In the lead up to the elections, market favourite Jakarta governor Joko ‘Jokowi’ Widodo enjoyed a strong lead against rival former general Prabowo Subianto in opinion polls.
This boosted investor sentiment, with the Jakarta Composite is up 19% year-to-date and the rupiah is up 4.8% year-to-date.
While most unofficial tallies are indicating a win for Jokowi, both sides have already claimed victory.
We are likely to see the candidates contest results, which could lead to at least another month of uncertainty as the process runs out in court.
Prabawo’s side has already claimed that there are signs of fraudulent activities in the voting process.
The Indonesian markets appear to have largely rallied on political euphoria, with economic fundamentals still as weak as before. The country still faces weak commodity prices and exports, and rising pressure on its accounts from its subsidy programs, particularly in fuel.
As the euphoria fades, investors will increasingly realise that there’s yet to be any concrete signs of growth being revived in the short term or likely to take profit. A pullback could also be fuelled by the tapering of QE3, scheduled to end in October, the same time the new Indonesian administration takes over.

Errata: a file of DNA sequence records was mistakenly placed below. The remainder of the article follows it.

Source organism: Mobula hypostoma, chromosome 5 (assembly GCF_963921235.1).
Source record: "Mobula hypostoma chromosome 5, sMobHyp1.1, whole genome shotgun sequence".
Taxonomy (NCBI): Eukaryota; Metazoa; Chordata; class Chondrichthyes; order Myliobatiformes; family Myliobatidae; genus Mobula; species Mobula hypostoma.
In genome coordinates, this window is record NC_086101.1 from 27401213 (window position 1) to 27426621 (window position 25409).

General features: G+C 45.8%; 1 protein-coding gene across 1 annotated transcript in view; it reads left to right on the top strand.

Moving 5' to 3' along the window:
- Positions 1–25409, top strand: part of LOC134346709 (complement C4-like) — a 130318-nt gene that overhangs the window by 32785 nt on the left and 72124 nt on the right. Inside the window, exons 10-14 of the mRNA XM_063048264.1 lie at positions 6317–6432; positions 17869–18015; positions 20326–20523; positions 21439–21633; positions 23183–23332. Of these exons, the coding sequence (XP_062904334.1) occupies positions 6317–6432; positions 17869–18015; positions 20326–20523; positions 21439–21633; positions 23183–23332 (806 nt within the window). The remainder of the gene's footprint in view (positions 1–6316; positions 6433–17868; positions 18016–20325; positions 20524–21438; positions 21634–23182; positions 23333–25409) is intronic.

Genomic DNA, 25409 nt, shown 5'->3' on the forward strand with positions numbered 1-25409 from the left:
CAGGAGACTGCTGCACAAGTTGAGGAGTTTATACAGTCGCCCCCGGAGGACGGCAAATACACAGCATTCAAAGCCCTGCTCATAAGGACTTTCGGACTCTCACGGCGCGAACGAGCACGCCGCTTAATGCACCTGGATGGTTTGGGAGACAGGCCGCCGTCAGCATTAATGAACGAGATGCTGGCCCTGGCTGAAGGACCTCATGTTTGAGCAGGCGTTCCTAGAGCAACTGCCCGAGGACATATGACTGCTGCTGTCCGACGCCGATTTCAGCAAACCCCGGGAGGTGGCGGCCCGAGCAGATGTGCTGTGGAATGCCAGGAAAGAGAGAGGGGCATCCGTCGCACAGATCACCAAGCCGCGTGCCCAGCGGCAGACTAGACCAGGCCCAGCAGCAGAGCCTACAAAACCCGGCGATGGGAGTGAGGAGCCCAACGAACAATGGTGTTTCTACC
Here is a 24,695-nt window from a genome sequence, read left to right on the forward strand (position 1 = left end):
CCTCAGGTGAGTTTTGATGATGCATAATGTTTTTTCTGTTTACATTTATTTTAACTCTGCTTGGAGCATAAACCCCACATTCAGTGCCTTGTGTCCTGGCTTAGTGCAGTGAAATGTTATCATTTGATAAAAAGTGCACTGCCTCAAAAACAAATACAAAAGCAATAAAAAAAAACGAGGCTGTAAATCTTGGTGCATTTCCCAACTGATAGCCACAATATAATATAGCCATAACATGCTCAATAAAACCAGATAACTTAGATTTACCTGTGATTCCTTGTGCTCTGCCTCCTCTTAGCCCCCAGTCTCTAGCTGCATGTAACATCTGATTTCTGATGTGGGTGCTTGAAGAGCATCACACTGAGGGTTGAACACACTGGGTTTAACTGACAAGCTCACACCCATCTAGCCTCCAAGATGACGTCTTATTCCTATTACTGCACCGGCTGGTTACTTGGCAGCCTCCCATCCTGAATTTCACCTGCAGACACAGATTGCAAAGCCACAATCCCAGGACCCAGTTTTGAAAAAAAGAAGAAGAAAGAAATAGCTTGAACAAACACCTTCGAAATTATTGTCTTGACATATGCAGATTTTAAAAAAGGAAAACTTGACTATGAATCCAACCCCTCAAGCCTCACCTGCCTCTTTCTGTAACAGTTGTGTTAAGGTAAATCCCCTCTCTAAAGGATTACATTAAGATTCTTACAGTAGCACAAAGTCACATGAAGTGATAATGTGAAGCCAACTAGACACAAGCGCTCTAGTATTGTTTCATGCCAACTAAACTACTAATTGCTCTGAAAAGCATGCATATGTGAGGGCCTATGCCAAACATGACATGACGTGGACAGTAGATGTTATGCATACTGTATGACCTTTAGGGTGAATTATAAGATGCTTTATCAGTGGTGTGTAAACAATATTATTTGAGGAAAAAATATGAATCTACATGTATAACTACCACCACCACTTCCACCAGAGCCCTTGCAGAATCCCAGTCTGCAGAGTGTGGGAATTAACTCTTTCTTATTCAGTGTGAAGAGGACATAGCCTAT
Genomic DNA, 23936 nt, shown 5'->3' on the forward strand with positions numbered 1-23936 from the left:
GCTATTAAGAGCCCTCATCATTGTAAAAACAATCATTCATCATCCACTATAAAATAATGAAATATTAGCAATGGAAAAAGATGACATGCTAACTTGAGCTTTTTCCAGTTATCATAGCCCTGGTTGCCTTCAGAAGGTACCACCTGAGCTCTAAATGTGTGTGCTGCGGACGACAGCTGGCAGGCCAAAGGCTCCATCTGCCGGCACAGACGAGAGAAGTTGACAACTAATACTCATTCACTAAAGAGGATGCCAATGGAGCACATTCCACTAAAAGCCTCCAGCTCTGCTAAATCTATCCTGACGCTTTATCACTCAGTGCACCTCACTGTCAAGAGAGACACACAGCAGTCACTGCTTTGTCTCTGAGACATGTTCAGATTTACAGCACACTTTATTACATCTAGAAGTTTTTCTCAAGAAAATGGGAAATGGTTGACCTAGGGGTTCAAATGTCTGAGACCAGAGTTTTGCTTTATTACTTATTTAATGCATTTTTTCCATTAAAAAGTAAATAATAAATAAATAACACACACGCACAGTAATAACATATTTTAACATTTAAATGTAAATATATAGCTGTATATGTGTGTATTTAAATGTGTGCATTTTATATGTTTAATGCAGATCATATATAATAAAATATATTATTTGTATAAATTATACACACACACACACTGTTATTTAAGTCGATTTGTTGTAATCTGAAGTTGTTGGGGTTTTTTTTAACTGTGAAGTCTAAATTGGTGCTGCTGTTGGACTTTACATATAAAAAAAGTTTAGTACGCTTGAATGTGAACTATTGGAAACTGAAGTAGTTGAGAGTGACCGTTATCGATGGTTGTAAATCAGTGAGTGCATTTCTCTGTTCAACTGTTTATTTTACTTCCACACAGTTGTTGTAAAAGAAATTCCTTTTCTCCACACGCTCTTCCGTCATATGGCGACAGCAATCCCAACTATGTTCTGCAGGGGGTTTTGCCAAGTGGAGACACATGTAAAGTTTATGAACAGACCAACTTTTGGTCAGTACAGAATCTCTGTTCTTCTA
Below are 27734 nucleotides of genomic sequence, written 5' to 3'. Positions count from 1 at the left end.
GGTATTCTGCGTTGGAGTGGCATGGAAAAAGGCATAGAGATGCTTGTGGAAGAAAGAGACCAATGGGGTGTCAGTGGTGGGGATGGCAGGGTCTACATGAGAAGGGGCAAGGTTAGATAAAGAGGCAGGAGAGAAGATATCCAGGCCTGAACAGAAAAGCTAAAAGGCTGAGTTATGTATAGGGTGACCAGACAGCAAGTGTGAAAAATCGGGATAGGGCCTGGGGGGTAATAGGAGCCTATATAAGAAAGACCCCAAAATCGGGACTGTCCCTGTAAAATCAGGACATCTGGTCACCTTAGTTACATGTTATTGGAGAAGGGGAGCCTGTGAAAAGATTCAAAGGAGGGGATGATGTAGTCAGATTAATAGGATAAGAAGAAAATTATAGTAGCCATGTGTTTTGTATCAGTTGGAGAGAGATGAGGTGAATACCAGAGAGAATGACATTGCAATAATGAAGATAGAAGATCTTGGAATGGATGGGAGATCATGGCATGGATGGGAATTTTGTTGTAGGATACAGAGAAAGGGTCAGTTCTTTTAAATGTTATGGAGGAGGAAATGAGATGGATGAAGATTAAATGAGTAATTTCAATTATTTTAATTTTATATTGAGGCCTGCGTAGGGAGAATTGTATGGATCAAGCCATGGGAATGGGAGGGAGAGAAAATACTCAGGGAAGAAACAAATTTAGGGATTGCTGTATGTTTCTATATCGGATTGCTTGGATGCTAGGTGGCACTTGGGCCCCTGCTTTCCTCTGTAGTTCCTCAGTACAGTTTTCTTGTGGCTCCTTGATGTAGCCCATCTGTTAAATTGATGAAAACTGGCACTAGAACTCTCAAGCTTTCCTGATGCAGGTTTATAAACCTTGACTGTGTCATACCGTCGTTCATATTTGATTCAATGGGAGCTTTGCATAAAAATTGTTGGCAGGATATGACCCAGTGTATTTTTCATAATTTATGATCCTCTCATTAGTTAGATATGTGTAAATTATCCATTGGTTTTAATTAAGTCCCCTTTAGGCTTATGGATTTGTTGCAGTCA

Ahead of the Singapore Open
Asia trading sessions ended last week on a low note as most markets were weighed down by rising geopolitical risks.
Eyes will be on the developing Ukraine-Russia conflict, where European Union foreign ministers will be deciding on further sanctions against Russia. This will have an impact on European trade and possibly have a knock on impact for Asian markets.
There will not be many strong market leads early this week, with most of the heavier data coming at the tail end. This will be in the form of Japan’s inflation rate, China’s manufacturing data and the US jobless claims.
Korean and Australian markets have kicked off the week on a positive note. We are calling for the MSCI Singapore to open at 0.15 points higher, 378.27 points.